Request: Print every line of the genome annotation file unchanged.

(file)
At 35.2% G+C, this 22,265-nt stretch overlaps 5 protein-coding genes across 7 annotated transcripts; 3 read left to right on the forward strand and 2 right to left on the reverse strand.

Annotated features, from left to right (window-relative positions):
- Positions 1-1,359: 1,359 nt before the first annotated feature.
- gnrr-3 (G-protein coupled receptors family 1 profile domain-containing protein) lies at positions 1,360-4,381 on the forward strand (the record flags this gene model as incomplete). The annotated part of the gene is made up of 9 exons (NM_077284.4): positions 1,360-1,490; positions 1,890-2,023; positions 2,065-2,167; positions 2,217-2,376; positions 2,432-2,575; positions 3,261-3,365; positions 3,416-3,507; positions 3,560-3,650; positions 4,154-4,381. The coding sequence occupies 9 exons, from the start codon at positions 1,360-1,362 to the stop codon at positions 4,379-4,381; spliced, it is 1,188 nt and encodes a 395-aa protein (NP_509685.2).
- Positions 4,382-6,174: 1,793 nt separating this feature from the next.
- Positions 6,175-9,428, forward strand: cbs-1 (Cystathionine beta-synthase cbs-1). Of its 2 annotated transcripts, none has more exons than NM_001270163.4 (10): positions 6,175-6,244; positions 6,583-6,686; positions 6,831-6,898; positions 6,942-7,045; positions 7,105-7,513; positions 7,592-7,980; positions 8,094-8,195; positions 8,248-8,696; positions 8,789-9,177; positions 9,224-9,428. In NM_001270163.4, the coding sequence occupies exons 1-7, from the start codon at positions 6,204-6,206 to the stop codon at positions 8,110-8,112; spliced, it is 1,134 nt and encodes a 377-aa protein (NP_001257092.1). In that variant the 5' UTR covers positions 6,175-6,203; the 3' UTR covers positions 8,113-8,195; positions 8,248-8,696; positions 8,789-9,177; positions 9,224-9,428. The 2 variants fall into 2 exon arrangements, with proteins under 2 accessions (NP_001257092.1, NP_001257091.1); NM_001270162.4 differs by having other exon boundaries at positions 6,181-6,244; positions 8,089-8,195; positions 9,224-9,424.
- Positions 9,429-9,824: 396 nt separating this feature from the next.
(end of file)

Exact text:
At 35.2% G+C, this 22,265-nt stretch overlaps 5 protein-coding genes across 7 annotated transcripts; 3 read left to right on the forward strand and 2 right to left on the reverse strand.

Annotated features, from left to right (window-relative positions):
- Positions 1-1,359: 1,359 nt before the first annotated feature.
- gnrr-3 (G-protein coupled receptors family 1 profile domain-containing protein) lies at positions 1,360-4,381 on the forward strand (the record flags this gene model as incomplete). The annotated part of the gene is made up of 9 exons (NM_077284.4): positions 1,360-1,490; positions 1,890-2,023; positions 2,065-2,167; positions 2,217-2,376; positions 2,432-2,575; positions 3,261-3,365; positions 3,416-3,507; positions 3,560-3,650; positions 4,154-4,381. The coding sequence occupies 9 exons, from the start codon at positions 1,360-1,362 to the stop codon at positions 4,379-4,381; spliced, it is 1,188 nt and encodes a 395-aa protein (NP_509685.2).
- Positions 4,382-6,174: 1,793 nt separating this feature from the next.
- Positions 6,175-9,428, forward strand: cbs-1 (Cystathionine beta-synthase cbs-1). Of its 2 annotated transcripts, none has more exons than NM_001270163.4 (10): positions 6,175-6,244; positions 6,583-6,686; positions 6,831-6,898; positions 6,942-7,045; positions 7,105-7,513; positions 7,592-7,980; positions 8,094-8,195; positions 8,248-8,696; positions 8,789-9,177; positions 9,224-9,428. In NM_001270163.4, the coding sequence occupies exons 1-7, from the start codon at positions 6,204-6,206 to the stop codon at positions 8,110-8,112; spliced, it is 1,134 nt and encodes a 377-aa protein (NP_001257092.1). In that variant the 5' UTR covers positions 6,175-6,203; the 3' UTR covers positions 8,113-8,195; positions 8,248-8,696; positions 8,789-9,177; positions 9,224-9,428. The 2 variants fall into 2 exon arrangements, with proteins under 2 accessions (NP_001257092.1, NP_001257091.1); NM_001270162.4 differs by having other exon boundaries at positions 6,181-6,244; positions 8,089-8,195; positions 9,224-9,424.
- Positions 9,429-9,824: 396 nt separating this feature from the next.